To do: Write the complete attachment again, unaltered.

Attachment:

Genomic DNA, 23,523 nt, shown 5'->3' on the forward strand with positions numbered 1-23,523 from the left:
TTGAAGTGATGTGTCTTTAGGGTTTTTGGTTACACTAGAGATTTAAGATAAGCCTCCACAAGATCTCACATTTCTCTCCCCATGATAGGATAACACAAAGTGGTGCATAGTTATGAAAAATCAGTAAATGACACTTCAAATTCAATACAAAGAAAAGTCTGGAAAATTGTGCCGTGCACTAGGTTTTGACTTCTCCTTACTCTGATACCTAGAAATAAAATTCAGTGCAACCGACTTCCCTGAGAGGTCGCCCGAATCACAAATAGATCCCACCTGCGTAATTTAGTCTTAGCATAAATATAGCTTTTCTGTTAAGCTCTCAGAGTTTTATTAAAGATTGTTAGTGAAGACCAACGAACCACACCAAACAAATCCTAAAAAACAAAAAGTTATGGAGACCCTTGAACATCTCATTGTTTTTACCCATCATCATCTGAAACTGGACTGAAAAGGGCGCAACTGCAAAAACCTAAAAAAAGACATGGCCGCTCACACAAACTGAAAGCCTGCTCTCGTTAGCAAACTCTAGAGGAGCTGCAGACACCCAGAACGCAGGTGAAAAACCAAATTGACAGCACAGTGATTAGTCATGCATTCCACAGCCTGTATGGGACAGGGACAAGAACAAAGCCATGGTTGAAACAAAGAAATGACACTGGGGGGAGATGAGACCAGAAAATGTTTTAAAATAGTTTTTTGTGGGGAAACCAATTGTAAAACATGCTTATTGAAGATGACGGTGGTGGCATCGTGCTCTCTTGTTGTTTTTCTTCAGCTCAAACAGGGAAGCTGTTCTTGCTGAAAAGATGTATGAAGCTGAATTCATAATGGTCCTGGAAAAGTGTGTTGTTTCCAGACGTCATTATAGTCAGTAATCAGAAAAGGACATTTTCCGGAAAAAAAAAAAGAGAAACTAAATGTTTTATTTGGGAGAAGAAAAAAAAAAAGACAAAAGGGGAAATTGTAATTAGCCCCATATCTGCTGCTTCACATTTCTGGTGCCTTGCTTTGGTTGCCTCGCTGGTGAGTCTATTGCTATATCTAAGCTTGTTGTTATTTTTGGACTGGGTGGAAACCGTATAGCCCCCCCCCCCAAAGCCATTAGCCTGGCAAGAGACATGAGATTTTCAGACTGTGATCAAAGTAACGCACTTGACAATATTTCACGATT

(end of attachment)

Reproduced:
Genomic DNA, 23,523 nt, shown 5'->3' on the forward strand with positions numbered 1-23,523 from the left:
TTGAAGTGATGTGTCTTTAGGGTTTTTGGTTACACTAGAGATTTAAGATAAGCCTCCACAAGATCTCACATTTCTCTCCCCATGATAGGATAACACAAAGTGGTGCATAGTTATGAAAAATCAGTAAATGACACTTCAAATTCAATACAAAGAAAAGTCTGGAAAATTGTGCCGTGCACTAGGTTTTGACTTCTCCTTACTCTGATACCTAGAAATAAAATTCAGTGCAACCGACTTCCCTGAGAGGTCGCCCGAATCACAAATAGATCCCACCTGCGTAATTTAGTCTTAGCATAAATATAGCTTTTCTGTTAAGCTCTCAGAGTTTTATTAAAGATTGTTAGTGAAGACCAACGAACCACACCAAACAAATCCTAAAAAACAAAAAGTTATGGAGACCCTTGAACATCTCATTGTTTTTACCCATCATCATCTGAAACTGGACTGAAAAGGGCGCAACTGCAAAAACCTAAAAAAAGACATGGCCGCTCACACAAACTGAAAGCCTGCTCTCGTTAGCAAACTCTAGAGGAGCTGCAGACACCCAGAACGCAGGTGAAAAACCAAATTGACAGCACAGTGATTAGTCATGCATTCCACAGCCTGTATGGGACAGGGACAAGAACAAAGCCATGGTTGAAACAAAGAAATGACACTGGGGGGAGATGAGACCAGAAAATGTTTTAAAATAGTTTTTTGTGGGGAAACCAATTGTAAAACATGCTTATTGAAGATGACGGTGGTGGCATCGTGCTCTCTTGTTGTTTTTCTTCAGCTCAAACAGGGAAGCTGTTCTTGCTGAAAAGATGTATGAAGCTGAATTCATAATGGTCCTGGAAAAGTGTGTTGTTTCCAGACGTCATTATAGTCAGTAATCAGAAAAGGACATTTTCCGGAAAAAAAAAAAGAGAAACTAAATGTTTTATTTGGGAGAAGAAAAAAAAAAAGACAAAAGGGGAAATTGTAATTAGCCCCATATCTGCTGCTTCACATTTCTGGTGCCTTGCTTTGGTTGCCTCGCTGGTGAGTCTATTGCTATATCTAAGCTTGTTGTTATTTTTGGACTGGGTGGAAACCGTATAGCCCCCCCCCCCAAAGCCATTAGCCTGGCAAGAGACATGAGATTTTCAGACTGTGATCAAAGTAACGCACTTGACAATATTTCACGATT